Hold On to That Mansion: Values of Priciest Homes Keep Falling

The country's most expensive houses are having the hardest time selling as the recession shaves millions off their prices.
The country's most expensive houses are having the hardest time selling as the recession shaves millions off their prices.

The signs of life creeping into the nation's real-estate market haven't yet trickled up to the most expensive housing markets in the country.

Nowhere is this more evident than in Aspen, Colo., the bellwether market for the second and third mansions of the rich and famous, where an "employee housing" unit just went on the market for $1.45 million.

A new report shows the median sales price of a home in this ski town dropped by $1 million to $5.1 million last year from 2008. Also, homes on sale for more than $20 million seem to be sitting on the market longer. Right now, Aspen has 19 homes for sale in that price range, and most likely also a host of others that aren't officially listed.

"Sales have slowed down over the last couple of years since [the housing market] peak, and values are down between 20% and 40%," says report author Randy Gold of the Aspen Appraisal Group. "We are certainly bouncing around the bottom right now."

Cool Market for Expensive Metro Homes

And it's not just Aspen, either. A Zillow.com survey of the most expensive metropolitan markets shows a similar, although less dramatic, trend. Average home values in San Jose, Calif., dropped from $750,000 to $550,000 in the past year, and values in Manhattan and San Francisco also both showed declines, albeit less dramatic ones than in Aspen.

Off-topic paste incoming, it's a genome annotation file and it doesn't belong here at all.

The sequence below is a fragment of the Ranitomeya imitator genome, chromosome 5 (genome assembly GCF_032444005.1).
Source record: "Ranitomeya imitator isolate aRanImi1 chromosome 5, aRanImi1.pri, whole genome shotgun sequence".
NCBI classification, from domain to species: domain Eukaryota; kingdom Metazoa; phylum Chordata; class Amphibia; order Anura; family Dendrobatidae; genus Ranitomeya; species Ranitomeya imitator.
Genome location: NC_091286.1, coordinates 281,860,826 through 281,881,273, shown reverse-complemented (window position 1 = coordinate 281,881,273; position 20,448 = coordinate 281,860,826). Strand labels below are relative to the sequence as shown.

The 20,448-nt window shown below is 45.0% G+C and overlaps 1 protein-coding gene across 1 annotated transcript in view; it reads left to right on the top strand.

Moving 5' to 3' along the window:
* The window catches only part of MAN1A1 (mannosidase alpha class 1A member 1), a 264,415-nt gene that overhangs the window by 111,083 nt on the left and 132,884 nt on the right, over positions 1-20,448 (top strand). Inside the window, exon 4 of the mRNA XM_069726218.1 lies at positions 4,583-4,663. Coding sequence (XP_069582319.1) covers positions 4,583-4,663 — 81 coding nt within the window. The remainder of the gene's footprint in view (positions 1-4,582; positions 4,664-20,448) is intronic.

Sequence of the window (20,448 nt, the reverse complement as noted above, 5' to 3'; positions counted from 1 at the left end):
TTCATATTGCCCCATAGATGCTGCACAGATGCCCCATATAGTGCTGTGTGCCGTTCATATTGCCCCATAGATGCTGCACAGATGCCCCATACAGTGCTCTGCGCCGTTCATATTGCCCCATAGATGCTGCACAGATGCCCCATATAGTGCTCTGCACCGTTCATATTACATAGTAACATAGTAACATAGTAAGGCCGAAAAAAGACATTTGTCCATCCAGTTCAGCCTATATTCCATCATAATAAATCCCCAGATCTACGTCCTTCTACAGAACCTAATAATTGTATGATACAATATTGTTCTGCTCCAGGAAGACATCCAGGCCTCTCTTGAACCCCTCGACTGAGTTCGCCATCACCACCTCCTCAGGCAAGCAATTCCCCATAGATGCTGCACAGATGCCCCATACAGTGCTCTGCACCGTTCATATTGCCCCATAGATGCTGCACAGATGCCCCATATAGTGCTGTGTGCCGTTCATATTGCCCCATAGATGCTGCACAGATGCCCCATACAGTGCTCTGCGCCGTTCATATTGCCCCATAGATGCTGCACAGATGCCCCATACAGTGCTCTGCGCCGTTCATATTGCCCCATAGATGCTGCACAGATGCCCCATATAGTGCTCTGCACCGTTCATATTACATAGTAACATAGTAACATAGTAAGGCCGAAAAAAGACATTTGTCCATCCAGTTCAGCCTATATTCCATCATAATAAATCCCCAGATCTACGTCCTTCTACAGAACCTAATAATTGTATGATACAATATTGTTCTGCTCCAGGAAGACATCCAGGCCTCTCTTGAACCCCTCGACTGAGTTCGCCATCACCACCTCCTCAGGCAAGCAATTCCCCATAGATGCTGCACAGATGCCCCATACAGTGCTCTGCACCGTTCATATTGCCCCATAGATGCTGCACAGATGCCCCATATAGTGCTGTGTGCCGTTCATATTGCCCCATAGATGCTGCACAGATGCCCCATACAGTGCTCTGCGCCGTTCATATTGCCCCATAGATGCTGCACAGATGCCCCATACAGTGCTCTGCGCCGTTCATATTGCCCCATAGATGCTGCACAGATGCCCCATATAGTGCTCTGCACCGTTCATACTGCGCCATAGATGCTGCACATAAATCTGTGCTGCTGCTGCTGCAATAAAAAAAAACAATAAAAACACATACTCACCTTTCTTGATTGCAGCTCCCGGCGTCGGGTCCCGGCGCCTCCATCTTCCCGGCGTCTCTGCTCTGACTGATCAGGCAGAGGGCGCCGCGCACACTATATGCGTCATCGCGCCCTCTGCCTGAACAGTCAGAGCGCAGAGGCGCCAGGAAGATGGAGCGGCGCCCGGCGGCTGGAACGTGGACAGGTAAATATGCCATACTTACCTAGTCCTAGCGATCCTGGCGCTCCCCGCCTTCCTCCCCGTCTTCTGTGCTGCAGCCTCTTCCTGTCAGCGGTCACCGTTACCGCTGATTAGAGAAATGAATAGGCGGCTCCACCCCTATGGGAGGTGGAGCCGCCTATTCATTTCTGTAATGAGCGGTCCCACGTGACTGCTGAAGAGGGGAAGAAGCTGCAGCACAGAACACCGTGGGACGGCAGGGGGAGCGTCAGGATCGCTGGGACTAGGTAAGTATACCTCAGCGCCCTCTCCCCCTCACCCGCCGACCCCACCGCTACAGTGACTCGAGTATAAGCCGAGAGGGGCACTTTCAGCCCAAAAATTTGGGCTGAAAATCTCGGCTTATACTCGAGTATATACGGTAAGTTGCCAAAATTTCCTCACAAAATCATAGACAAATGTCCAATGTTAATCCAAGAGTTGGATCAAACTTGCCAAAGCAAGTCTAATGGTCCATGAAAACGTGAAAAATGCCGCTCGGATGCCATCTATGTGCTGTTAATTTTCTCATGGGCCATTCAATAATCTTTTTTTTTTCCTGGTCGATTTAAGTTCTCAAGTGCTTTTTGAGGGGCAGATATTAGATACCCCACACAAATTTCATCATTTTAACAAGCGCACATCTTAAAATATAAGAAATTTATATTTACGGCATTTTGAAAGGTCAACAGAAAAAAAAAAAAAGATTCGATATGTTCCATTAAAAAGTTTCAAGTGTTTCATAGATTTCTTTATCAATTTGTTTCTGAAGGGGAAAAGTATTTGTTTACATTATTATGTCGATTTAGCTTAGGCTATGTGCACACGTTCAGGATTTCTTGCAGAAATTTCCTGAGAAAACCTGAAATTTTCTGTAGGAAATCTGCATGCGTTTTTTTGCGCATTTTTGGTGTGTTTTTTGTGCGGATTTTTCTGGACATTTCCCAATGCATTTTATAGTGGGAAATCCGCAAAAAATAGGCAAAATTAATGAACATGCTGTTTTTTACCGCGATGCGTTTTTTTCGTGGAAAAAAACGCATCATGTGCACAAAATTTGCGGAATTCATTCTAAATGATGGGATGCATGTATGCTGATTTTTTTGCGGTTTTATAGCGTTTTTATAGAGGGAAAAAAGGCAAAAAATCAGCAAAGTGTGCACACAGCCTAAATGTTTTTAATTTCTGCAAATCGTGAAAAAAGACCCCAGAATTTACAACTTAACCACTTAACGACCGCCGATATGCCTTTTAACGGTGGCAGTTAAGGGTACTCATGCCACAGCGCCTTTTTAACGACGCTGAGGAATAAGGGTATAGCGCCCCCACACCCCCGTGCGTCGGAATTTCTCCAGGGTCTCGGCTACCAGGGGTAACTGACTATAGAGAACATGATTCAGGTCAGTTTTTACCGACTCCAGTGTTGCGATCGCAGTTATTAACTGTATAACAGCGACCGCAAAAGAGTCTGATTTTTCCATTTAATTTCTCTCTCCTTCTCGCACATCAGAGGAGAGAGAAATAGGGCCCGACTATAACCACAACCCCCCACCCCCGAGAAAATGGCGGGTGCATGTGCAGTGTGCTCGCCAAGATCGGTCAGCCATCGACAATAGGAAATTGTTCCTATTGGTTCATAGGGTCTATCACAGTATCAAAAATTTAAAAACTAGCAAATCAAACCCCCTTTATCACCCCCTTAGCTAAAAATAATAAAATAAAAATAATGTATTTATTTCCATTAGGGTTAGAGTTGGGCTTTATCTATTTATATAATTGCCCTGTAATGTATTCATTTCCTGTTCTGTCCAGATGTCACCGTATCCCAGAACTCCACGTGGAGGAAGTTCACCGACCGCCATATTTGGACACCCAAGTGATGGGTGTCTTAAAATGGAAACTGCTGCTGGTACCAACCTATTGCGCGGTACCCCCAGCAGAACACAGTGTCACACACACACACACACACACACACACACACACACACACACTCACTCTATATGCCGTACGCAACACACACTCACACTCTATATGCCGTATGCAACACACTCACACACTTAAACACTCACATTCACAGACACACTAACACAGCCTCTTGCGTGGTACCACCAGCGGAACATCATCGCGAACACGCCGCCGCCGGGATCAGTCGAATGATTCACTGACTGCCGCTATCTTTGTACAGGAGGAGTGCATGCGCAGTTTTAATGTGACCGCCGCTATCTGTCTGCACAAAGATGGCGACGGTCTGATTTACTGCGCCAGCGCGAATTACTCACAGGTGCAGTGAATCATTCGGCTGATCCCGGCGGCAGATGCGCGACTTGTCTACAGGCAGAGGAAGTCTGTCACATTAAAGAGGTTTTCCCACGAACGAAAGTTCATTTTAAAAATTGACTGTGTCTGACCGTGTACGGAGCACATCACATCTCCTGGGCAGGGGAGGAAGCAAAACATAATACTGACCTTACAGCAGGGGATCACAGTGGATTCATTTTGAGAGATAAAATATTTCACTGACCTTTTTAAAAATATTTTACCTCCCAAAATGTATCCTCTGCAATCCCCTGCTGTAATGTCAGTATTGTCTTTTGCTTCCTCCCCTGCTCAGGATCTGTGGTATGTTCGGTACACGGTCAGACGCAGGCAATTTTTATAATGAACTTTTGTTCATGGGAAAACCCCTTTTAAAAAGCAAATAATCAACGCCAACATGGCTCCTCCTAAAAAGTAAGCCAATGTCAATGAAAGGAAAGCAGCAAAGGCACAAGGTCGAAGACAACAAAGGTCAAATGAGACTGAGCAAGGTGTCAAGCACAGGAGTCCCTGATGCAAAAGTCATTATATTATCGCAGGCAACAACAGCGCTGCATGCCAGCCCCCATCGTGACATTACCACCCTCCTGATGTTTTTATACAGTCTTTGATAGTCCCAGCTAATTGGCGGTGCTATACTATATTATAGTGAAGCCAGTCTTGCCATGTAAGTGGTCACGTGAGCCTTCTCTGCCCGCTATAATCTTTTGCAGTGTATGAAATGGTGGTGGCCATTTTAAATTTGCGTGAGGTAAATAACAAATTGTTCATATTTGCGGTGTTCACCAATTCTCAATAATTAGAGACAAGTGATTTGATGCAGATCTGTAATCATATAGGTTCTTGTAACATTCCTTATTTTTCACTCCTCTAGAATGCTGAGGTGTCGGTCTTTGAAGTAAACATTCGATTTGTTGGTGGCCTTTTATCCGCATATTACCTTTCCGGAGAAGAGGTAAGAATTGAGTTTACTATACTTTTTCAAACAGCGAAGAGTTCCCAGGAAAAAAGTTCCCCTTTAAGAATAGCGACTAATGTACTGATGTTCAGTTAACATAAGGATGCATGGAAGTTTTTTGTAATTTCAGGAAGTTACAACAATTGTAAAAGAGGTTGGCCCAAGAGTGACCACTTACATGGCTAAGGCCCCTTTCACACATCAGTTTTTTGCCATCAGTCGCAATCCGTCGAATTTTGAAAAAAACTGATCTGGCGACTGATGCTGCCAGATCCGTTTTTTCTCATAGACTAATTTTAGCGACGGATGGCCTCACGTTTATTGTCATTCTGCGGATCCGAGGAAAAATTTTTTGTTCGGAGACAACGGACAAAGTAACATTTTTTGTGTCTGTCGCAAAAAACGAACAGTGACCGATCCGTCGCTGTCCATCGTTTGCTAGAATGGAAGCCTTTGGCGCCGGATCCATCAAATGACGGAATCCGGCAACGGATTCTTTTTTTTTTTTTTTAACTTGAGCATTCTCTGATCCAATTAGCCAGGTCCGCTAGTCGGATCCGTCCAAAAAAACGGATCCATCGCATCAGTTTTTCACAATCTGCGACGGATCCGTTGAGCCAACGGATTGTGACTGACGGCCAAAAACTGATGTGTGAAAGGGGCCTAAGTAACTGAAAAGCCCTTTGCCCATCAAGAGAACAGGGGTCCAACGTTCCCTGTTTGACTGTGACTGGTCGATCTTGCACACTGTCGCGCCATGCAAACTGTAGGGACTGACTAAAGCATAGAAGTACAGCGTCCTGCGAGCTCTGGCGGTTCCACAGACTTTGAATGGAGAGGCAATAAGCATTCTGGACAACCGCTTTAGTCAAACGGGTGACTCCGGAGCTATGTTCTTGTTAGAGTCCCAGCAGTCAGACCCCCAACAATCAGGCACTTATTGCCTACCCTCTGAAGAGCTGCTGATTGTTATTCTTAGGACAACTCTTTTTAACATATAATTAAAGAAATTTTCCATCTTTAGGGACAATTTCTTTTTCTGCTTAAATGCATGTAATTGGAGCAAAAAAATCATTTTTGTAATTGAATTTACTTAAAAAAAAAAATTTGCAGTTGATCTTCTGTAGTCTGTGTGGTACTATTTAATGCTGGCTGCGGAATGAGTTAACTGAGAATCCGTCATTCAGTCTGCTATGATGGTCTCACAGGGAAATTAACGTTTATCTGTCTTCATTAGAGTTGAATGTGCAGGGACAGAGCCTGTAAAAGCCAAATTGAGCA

For some perspective, the median price of homes in the U.S. stayed flat over the past year at about $180,000. Michael Englund, chief economist at Action Economics, says that while the foreclosure mortgage issues at the lower end of the housing market show signs of having played themselves out, the top end is still getting beaten up.

Investors continue to be reluctant to buy expensive homes, he says. "There are concerns from high end investors about a potential increase in the tax rate and imbalance in federal government spending," Englund says, "plus some concerns about the debt-rate problems overseas and whether it means we're next." Also, wealthy international investors are reeling from diminishing exchange rates as the dollar strengthens.

Not Many Deals in the Vineyard

Meanwhile, housing values in exclusive Martha's Vineyard, Mass., also have fallen, but not as precipitously as other high-end areas. Tom Wallace, a realtor with Wallace & Co. Sotheby's International Realty in Martha's Vineyard, says homeowners are simply holding on to their properties, waiting for the market to turn around.

"It used to be that you bought into Martha's Vineyard and traded up to a nicer home several years later," Wallace says. "These days, people are holding on to their properties longer or passing them on to their children."

Even though there's no skiing at the Vineyard, Wallace admits that some of his clientele overlaps with the real-estate market in Aspen. One client who couldn't find the right home in the Vineyard recently ended up buying in Aspen, he says.

And while the very highest-priced homes may not be finding buyers, Aspen's Gold says he has been an increase in the market overall in the past 6 months, particularly for homes priced between $9 million to $15 million. Several years ago, these buyers would have likely been in the market for $20 million homes.

"I know is sounds odd, but these buyers are trading down to the next tier of million-dollar properties," he says.